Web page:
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VO and VOSpace data formats

This is a discussion page looking at defining and registering a list of standard VO data formats.

Although the VOSpace team will probably want to register VOStandard resources for the VO data formats, this discussion is not intended to be about using registry URIs vs MIME types to describe data formats.

All I am suggesting at the moment is that we work together to produce a list of the core VO data formats. As far as I know, we don't have a list of the common data formats used within the VO. If we do already have one, then please let me know.

Initially, this can be just a wiki page that describes the formats, provides links to the relevant RFC documents, lists the common MIME types associated with each format, specifies the VO standard MIME type(s) we want to use and describes how the formats are used within astronomy and the VO.

The information collected on the wiki may form the basis for a VOStandard resource that registers the common data formats, but the initial step is to collect the information.

-- DaveMorris - 29 May 2007


The recent discussion thread about data formats and MIME types on the DAL mailing list started with a question about "gzipped images in SIAP 1.0" and has openned up into a wider discussion about MIME types and HTTP headers.

The thread has highlighted the fact that there are at least three different concepts that we need to represent when transferring data.

  • What it contains : tabular data, an image etc
  • How it is represented : the primary data format, FITS, VOTable etc (plus modifiers e.g. binary VOTable and tiled FITS)
  • How it is transferred : e.g. zip, tar, gzip, targzip compressed files or streams

The discussion has looked at various options for representing these concepts in the HTTP header fields :

  • Content-type
  • Content-encoding
  • Content-disposition

We have been struggling to solve similar problems within the VOSpace group. The problems we are trying to solve within VOSpace may be slightly more complex for a number of reasons :

  • VOSpace supports asynchronous 3rd party transfers, where the client arranges for data to be sent from one VOSpace service to another. This means that the data transfer occurs outside the scope of the SOAP or REST service call, and so the client cannot use the HTTP request fields to indicate what format it would like the data to be transferred in.
  • VOSpace needs to be able to support other data transfer protocols, like Ftp and GridFtp, which may not have the equivalent metadata fields for Content-type and Content-encoding etc.
  • VOSpace needs to be able to distinguish between
    • "I am going to send you a zip file containing a set of FITS images, and I want you to store it as a zipfile"
    • "I am going to send you a zip file containing a set of FITS images, and I want you to unpack it and store|process the individual FITS images"

However, the core problems of deciding which formats to use, and how to refer to them are the same.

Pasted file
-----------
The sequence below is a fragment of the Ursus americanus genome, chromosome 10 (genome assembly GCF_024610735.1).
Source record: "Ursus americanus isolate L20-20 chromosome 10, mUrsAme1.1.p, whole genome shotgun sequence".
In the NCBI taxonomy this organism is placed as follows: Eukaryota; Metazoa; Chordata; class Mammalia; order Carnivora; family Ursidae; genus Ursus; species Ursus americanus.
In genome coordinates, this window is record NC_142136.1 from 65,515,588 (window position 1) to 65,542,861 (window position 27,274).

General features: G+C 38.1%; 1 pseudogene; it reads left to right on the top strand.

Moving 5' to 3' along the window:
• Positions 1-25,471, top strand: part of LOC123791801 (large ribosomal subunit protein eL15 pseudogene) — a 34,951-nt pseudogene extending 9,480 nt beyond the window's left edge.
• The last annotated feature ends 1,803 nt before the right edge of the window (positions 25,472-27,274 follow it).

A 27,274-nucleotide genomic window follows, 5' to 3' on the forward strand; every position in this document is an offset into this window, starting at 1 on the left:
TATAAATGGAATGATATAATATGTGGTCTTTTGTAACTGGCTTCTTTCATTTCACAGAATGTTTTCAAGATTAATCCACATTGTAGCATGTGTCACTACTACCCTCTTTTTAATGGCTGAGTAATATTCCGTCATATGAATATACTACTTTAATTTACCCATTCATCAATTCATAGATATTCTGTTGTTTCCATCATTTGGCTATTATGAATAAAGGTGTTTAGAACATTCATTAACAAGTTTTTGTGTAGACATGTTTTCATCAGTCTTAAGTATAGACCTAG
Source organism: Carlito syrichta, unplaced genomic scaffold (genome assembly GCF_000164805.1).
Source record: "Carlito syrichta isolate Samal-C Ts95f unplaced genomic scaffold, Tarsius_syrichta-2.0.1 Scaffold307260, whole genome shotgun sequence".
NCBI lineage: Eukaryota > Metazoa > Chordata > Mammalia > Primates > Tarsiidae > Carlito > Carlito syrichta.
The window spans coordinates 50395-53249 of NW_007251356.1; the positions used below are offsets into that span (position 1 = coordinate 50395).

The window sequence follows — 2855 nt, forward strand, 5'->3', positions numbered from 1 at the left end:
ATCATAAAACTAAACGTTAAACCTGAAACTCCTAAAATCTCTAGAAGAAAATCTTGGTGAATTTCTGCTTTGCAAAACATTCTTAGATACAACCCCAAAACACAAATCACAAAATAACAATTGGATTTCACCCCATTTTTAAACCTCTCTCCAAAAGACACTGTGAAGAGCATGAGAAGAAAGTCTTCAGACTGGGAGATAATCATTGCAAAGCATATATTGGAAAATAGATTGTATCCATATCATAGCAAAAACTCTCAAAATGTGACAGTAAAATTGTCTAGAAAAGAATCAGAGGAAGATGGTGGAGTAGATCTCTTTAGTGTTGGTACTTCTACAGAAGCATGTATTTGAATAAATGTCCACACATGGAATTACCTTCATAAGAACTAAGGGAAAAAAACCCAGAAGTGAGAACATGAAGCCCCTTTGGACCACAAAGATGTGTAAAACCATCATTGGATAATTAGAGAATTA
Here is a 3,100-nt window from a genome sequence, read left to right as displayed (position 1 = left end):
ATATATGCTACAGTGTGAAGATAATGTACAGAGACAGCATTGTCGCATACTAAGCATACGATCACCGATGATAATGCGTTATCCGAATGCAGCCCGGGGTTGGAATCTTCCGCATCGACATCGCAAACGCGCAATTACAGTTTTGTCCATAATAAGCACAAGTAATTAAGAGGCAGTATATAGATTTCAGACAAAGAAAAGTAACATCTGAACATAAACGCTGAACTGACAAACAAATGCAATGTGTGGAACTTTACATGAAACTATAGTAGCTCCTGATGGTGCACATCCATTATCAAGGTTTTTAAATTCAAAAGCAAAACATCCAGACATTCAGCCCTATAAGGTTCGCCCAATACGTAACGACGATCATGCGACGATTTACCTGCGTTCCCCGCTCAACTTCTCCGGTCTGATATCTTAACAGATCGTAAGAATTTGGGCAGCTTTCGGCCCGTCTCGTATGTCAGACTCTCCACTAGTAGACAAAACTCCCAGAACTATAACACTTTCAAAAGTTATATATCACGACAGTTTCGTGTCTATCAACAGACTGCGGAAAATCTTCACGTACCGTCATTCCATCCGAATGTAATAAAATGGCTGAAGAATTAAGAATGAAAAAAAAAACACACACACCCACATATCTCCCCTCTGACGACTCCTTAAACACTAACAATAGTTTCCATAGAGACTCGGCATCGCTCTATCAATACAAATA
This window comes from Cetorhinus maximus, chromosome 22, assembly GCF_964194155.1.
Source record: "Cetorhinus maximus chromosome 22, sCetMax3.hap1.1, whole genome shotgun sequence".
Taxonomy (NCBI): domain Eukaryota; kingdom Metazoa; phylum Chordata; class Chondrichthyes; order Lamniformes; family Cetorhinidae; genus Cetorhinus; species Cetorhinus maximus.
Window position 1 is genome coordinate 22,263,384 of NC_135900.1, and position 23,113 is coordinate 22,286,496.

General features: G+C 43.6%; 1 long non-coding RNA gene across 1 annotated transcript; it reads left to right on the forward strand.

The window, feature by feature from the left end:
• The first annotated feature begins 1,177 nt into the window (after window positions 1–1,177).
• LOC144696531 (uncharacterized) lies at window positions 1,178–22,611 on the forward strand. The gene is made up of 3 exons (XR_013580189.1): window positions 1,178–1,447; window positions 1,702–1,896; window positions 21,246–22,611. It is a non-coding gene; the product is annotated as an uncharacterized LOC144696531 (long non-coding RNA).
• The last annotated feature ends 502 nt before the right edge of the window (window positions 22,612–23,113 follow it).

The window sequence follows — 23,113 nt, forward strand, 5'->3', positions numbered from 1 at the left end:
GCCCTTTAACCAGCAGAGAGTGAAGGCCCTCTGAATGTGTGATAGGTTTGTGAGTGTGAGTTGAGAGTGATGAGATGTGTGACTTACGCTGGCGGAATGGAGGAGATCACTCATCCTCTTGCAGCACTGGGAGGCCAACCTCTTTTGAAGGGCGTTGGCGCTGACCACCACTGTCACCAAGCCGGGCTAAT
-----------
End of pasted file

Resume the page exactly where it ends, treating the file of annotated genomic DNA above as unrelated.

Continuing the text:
The current VOSpace specification introduces the concept of registered URIs to refer to 'views' which unfortunately attempts to represent at least two of the concepts what it contains and how it is represented using a single URI. We know this is not sufficient for what we need, and plan to revisit this fairly soon.

Using registered URIs to identify content and formats has proved to be useful, certainly within the context of VOSpace. However, I appreciate that other groups may prefer to use MIME types or something similar, particularly for HTTP based access.

I think we should work together with the other groups to produce a list of the main VO data formats, their corresponding MIME types and see if we can identify an inheritance hierarchy where it is appropriate.

For VOSpace services, we would probably want to register these formats in a VOStandard registry resource, enabling us to use registry URIs to refer to them.

Even if we eventually decide not to use the registered URIs in services and applications, creating a list of the main VO data formats and their corresponding MIME types will provide a useful resource for developers working on VO projects.

The first step is to make an initial list of the formats, define the corresponding MIME types and the inheritance hierarchy.

Data, container and transport formats

My initial guess is that we need two (possibly three) types of format, a data format, a container format and possibly a transport format.

Data formats

  • A data format is a file format that contains a representation of the data, e.g. FITS or VOTable

Many of the common data formats have multiple MIME types associated with them, and the meaning may depend on the context.

It would be useful to bring together the information about the different data formats and MIME types from the existing VO standards.

This may make it easier for new VO standards and services to refer to, and preferably re-use, information about MIME types and data formats from the existing VO standards.